Talk-story: Performing an Indigenous Research Methodology with Hesitant Non-Indigenous Participants to Learn Previously Silenced Knowledge

Paul Cook*

*Corresponding author for this work

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1 Citation (Scopus)
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This article aims to broaden joint performances of talk-story, a form of Indigenous Research Methodology, to give voice to non-indigenous participants who presuppose misrepresentation in qualitative research. Indigenous Research Methodologies emerged to challenge axiological concerns with Western Research Methodologies, which participants perceive to disregard, oppress, and exploit those they claim to represent. Founded on the principle of relational accountability, Indigenous Research Methodologies place learning co-created knowledges and social epistemologies at the center of the study, promoting the publication of authentic explanations and representations that empower participants. In response to grounded theories emerging from talk-story with non-indigenous members of the global surfing tribe, describing their anger and powerlessness against cultural studies researchers who deceive and misrepresent them in a perceived culture war, I explain how non-indigenous researchers and disempowered populations can jointly perform talk-story to co-create depictions that survive participant scrutiny. However, I caution that influential gatekeepers will execute Western a priori assertions and cultural imperialism to silence opposing voices and epistemologies empowered by talk-story. Nonetheless, my article aims to contribute towards promoting performances of talk-story methodology by explaining how an indigenous paradigm enables analytical processes to be shared, thus exposing insights participants perceive to be silenced by Western Research Methodologies.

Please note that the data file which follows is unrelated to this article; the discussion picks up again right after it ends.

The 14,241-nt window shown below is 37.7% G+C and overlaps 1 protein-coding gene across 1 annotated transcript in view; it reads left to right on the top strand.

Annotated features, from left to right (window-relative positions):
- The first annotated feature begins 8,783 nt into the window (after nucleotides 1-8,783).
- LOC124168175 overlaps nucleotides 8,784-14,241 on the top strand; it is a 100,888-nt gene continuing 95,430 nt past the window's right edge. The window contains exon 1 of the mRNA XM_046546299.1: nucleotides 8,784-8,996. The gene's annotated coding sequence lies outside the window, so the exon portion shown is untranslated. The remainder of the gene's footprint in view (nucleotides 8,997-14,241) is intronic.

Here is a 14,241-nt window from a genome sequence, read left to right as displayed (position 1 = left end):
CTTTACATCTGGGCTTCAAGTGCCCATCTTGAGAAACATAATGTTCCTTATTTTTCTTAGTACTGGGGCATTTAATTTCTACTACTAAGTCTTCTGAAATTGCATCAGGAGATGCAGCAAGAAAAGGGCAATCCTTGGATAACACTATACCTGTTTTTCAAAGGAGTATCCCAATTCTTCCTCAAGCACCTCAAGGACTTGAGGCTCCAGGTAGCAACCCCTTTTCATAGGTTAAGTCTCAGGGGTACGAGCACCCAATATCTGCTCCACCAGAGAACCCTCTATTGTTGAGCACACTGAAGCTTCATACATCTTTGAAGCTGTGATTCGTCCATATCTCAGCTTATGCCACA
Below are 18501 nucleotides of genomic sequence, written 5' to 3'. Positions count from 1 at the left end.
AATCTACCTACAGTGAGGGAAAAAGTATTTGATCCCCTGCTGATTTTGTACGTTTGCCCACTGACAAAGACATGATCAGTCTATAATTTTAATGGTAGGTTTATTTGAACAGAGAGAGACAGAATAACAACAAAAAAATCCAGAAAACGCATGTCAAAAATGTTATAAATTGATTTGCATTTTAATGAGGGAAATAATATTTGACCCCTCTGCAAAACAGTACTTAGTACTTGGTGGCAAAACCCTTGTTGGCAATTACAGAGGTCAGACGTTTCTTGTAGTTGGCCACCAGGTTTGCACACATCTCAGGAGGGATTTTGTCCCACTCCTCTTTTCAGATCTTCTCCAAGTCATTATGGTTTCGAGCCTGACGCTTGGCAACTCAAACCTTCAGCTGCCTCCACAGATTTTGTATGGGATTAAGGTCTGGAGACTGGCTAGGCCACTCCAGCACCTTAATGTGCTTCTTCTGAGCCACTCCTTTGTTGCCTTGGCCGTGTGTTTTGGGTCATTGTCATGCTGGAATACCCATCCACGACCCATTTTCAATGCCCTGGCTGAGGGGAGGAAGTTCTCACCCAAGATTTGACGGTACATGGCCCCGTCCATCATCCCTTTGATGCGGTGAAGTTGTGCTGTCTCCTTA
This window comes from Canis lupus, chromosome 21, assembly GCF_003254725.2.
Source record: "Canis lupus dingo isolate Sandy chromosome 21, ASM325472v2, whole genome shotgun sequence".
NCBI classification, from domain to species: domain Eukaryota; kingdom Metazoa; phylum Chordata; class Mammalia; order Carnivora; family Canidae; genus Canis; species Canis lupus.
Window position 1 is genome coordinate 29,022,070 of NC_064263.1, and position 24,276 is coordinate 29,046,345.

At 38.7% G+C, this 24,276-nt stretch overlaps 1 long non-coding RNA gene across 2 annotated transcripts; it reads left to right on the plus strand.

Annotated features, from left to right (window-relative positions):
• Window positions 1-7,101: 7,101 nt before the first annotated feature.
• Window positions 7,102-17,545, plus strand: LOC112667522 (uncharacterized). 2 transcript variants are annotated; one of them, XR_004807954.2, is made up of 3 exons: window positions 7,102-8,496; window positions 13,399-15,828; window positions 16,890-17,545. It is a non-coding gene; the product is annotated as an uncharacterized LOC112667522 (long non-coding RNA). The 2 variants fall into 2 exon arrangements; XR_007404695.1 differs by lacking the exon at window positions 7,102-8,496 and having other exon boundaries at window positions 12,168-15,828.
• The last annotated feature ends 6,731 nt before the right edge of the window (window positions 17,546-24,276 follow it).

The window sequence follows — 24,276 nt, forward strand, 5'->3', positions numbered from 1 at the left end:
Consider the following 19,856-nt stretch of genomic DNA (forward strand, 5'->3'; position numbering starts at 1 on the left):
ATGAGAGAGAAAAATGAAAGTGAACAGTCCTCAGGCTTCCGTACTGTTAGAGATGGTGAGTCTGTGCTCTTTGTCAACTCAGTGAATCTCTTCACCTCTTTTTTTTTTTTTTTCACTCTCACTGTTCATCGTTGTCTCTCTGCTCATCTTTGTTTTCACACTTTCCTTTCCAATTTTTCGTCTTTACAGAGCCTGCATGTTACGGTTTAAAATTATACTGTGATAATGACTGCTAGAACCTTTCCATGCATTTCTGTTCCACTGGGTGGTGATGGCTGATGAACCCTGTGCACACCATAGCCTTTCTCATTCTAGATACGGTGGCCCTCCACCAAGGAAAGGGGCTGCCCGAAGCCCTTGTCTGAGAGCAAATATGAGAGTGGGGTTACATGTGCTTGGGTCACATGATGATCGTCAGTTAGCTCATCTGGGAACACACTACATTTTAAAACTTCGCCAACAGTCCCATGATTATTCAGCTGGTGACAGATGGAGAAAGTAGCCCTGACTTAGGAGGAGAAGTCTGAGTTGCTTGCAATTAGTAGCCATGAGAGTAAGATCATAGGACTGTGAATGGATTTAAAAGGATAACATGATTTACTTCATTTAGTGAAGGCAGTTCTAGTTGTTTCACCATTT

Original languageEnglish
Pages (from-to)1-11
Number of pages11
JournalInternational Journal of Qualitative Methods
Early online date5 Dec 2023
Publication statusPublished - 2023

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